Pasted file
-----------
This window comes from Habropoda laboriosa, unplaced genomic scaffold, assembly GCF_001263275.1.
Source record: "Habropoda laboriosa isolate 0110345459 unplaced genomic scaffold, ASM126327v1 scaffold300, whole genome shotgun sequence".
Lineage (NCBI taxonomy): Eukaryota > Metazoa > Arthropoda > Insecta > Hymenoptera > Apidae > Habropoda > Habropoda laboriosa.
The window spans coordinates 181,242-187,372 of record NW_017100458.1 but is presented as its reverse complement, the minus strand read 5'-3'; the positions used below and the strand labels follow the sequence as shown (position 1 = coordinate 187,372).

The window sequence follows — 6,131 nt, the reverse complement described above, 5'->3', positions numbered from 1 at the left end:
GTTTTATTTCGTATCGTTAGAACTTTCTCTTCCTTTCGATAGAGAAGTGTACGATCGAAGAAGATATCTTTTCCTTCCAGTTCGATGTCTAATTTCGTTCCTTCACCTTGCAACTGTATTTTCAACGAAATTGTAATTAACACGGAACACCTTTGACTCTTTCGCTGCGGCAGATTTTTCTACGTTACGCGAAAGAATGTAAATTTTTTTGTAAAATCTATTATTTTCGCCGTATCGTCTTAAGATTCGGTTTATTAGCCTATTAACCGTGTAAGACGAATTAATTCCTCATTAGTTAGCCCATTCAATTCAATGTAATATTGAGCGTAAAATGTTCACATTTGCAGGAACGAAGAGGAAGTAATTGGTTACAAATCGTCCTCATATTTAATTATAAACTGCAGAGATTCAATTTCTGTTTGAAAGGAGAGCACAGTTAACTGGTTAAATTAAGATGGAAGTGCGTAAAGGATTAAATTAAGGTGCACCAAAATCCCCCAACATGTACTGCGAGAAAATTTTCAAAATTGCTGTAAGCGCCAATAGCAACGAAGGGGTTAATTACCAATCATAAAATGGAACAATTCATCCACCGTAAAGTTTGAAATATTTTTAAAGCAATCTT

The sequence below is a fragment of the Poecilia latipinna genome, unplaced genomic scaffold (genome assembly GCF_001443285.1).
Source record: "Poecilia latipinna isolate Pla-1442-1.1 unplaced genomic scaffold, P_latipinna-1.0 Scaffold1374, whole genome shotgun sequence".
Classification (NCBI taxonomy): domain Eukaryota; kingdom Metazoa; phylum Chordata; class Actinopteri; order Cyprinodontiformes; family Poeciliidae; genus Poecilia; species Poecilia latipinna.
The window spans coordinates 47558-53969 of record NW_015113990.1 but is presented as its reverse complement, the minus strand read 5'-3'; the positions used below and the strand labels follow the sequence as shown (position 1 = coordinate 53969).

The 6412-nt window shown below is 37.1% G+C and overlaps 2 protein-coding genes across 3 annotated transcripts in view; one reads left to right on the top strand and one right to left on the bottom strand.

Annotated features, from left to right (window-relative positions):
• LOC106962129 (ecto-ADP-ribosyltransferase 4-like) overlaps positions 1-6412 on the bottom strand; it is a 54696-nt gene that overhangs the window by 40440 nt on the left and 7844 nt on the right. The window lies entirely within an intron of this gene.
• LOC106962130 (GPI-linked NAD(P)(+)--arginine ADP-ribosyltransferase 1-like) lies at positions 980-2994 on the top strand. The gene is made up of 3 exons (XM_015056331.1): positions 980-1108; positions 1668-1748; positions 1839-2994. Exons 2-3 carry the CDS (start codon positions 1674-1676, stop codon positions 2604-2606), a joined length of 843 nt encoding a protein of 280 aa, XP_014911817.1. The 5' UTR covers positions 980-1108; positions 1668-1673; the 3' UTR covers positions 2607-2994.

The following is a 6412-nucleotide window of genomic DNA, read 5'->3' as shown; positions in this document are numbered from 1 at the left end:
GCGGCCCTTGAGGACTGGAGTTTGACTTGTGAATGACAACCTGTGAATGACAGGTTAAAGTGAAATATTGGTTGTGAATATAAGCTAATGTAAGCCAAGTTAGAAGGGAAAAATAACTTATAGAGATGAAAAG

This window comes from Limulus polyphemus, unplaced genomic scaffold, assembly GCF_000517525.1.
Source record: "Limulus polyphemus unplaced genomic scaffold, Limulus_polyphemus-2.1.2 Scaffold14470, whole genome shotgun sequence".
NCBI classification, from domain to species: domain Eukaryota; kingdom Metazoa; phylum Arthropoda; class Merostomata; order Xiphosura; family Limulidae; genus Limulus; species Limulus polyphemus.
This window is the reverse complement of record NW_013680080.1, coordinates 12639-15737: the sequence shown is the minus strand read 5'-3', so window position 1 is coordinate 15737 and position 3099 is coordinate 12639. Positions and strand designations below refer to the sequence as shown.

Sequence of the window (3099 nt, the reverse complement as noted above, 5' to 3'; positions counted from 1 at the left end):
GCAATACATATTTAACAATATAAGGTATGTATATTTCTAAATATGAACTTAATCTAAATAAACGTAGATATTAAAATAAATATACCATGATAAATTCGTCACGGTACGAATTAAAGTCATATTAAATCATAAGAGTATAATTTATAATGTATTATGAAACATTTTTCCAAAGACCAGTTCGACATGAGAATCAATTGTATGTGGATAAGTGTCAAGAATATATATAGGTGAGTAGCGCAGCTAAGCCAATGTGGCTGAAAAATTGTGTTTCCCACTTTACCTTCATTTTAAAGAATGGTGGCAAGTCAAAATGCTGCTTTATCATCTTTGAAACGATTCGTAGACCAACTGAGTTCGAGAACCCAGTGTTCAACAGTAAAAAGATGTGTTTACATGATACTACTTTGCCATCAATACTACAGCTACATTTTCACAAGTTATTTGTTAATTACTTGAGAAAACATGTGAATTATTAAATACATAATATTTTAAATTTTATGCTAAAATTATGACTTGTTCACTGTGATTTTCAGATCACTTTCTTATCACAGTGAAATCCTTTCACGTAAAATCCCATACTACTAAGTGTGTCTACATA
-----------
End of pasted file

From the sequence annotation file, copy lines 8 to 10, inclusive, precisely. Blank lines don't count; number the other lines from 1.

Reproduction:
Source record: "Poecilia latipinna isolate Pla-1442-1.1 unplaced genomic scaffold, P_latipinna-1.0 Scaffold1374, whole genome shotgun sequence".
Classification (NCBI taxonomy): domain Eukaryota; kingdom Metazoa; phylum Chordata; class Actinopteri; order Cyprinodontiformes; family Poeciliidae; genus Poecilia; species Poecilia latipinna.
The window spans coordinates 47558-53969 of record NW_015113990.1 but is presented as its reverse complement, the minus strand read 5'-3'; the positions used below and the strand labels follow the sequence as shown (position 1 = coordinate 53969).